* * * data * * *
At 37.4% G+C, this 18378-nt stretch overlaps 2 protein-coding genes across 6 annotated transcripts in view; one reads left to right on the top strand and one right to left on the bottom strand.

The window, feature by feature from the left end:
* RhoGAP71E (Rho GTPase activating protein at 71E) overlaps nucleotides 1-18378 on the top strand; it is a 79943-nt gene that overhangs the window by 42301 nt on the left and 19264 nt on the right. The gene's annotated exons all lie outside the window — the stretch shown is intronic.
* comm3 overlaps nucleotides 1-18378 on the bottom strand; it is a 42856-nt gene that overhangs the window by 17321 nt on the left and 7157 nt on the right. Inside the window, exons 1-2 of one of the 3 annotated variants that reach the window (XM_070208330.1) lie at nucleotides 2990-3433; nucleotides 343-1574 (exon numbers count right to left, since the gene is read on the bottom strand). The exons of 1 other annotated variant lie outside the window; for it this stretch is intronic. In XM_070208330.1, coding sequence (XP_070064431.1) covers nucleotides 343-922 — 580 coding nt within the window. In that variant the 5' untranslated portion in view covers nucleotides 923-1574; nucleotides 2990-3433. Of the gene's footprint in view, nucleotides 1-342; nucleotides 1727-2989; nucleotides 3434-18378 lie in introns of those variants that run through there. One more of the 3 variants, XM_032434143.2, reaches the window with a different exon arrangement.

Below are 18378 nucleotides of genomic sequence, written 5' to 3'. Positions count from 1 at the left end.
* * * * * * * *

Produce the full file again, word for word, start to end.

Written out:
At 37.4% G+C, this 18378-nt stretch overlaps 2 protein-coding genes across 6 annotated transcripts in view; one reads left to right on the top strand and one right to left on the bottom strand.

The window, feature by feature from the left end:
* RhoGAP71E (Rho GTPase activating protein at 71E) overlaps nucleotides 1-18378 on the top strand; it is a 79943-nt gene that overhangs the window by 42301 nt on the left and 19264 nt on the right. The gene's annotated exons all lie outside the window — the stretch shown is intronic.
* comm3 overlaps nucleotides 1-18378 on the bottom strand; it is a 42856-nt gene that overhangs the window by 17321 nt on the left and 7157 nt on the right. Inside the window, exons 1-2 of one of the 3 annotated variants that reach the window (XM_070208330.1) lie at nucleotides 2990-3433; nucleotides 343-1574 (exon numbers count right to left, since the gene is read on the bottom strand). The exons of 1 other annotated variant lie outside the window; for it this stretch is intronic. In XM_070208330.1, coding sequence (XP_070064431.1) covers nucleotides 343-922 — 580 coding nt within the window. In that variant the 5' untranslated portion in view covers nucleotides 923-1574; nucleotides 2990-3433. Of the gene's footprint in view, nucleotides 1-342; nucleotides 1727-2989; nucleotides 3434-18378 lie in introns of those variants that run through there. One more of the 3 variants, XM_032434143.2, reaches the window with a different exon arrangement.

Below are 18378 nucleotides of genomic sequence, written 5' to 3'. Positions count from 1 at the left end.